Raed Jarrar: Although the first waves of Muslims landed on the shores of North America hundreds of years ago when the slave ships arrived, and although the official estimates of the Muslim-American population is larger or similar to those of Jewish-Americans, Islam and Muslims are yet to be perceived as an "American" religion or identity by the general public. The term "Islamophobia" is an understatement for describing the crisis that Muslim-Americans, and those perceived to be as such, are going through. The fear, ignorance, and hatred against Islam and Muslims in the US has manifest itself in Anti-Muslim hate crimes, discrimination, wars, invasions, torture and other crimes. The situation is much more dire and complicated than a mere phobia.

I think the most important factor fueling anti-Muslim sentiments in the US is foreign policy, and without a complete US reconciliation with predominant Muslim and Arab countries, Arab and Muslim-Americans will continue to pay a heavy price for America's wars abroad. What seems to be propaganda aimed at justifying US wars and invasions usually translates into hate crimes and attacks against Muslims and Arabs-Americans here at home. A good example is the record increase in hate crimes against Arab and Muslim Americans, according to the DOJ, in the weeks before the US-led invasion of Iraq in 2003.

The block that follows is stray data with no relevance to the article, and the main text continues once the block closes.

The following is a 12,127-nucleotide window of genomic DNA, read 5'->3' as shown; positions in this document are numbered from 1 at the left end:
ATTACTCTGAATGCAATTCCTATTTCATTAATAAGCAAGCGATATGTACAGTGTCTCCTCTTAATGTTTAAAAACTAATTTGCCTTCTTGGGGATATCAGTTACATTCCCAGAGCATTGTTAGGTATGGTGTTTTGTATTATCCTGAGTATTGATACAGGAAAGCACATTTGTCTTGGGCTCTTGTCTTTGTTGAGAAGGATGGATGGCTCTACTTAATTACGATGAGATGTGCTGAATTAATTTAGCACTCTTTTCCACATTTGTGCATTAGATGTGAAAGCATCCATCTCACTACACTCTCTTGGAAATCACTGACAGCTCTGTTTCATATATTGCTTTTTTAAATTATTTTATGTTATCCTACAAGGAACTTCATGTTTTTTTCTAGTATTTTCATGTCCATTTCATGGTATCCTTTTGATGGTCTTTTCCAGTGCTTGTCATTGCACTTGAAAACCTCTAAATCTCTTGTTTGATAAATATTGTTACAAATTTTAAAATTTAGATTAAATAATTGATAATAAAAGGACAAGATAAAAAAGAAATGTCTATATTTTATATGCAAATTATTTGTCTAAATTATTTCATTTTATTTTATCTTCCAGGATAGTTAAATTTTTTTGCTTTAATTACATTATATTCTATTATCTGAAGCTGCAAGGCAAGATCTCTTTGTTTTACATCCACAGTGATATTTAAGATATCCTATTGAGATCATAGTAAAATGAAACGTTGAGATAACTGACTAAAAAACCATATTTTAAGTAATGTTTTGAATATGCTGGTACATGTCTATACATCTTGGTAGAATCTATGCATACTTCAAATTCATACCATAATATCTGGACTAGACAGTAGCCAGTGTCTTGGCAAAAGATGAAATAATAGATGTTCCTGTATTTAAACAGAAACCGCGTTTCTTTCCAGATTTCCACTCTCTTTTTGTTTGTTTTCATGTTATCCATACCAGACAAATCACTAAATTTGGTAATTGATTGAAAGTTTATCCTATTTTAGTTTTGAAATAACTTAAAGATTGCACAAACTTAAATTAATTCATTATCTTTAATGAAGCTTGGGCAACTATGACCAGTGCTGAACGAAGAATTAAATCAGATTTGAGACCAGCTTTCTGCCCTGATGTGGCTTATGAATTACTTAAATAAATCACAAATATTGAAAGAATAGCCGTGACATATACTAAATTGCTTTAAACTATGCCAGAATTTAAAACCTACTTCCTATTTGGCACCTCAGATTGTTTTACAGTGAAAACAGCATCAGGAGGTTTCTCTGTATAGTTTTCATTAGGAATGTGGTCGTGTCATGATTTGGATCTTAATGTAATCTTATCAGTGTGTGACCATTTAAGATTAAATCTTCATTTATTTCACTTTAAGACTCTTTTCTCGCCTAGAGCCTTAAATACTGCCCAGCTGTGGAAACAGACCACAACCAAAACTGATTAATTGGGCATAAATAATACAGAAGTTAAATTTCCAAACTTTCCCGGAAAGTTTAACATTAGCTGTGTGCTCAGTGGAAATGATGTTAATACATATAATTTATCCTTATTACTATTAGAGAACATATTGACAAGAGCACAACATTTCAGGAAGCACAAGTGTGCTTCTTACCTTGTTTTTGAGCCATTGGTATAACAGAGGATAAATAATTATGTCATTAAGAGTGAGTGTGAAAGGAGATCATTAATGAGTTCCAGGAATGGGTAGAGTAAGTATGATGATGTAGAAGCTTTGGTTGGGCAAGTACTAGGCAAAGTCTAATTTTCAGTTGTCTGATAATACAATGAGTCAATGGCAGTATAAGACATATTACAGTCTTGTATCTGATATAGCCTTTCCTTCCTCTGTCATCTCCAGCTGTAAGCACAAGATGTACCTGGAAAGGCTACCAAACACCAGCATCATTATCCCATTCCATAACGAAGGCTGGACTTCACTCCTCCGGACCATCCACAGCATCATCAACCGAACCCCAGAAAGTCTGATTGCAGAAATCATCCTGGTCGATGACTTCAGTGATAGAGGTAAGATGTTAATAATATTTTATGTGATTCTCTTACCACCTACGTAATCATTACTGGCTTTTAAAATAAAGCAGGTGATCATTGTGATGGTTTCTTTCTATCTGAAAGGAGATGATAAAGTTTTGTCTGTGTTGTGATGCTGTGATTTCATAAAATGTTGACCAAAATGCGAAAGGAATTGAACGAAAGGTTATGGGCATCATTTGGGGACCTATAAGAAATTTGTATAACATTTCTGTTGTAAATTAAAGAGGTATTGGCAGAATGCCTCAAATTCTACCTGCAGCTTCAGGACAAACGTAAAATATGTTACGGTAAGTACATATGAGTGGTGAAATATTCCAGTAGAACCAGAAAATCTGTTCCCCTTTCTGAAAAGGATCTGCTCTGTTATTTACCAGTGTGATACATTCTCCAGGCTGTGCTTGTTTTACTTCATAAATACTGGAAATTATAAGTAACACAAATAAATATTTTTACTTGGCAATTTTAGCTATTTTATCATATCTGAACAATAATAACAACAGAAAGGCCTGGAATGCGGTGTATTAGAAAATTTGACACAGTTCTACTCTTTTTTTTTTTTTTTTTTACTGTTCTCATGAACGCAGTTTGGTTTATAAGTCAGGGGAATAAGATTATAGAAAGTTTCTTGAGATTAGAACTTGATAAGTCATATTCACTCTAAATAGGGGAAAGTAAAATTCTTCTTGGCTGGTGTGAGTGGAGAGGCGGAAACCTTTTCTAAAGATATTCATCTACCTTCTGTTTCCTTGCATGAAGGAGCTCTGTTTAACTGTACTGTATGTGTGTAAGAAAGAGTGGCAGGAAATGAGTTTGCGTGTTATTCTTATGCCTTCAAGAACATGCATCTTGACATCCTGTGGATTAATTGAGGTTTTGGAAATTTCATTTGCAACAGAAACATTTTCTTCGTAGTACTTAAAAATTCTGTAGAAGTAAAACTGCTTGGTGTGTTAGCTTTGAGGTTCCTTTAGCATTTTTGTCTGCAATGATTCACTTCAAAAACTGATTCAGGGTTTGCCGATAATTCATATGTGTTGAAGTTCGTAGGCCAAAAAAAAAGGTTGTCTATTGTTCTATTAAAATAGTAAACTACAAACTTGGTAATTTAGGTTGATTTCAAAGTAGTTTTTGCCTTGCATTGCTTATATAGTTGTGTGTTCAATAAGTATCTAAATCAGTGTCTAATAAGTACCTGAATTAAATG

Chrystie Swiney: What are your future plans with respect to promoting the civil rights of American Muslims in the US? Is this a personal battle for you, and if so, how do you plan to fight it?

Raed Jarrar: This is not a chosen battle, but I feel that I have a personal and moral responsibility to promote the civil rights of Muslim and Arab Americans. I see this as a battle on two fronts. One to fight against discrimination, misinformation, and attacks against the Arab and Muslim communities in the US. The other is a battle to build our communities' defense structures and to have functional and reputable organizations represent and defend us.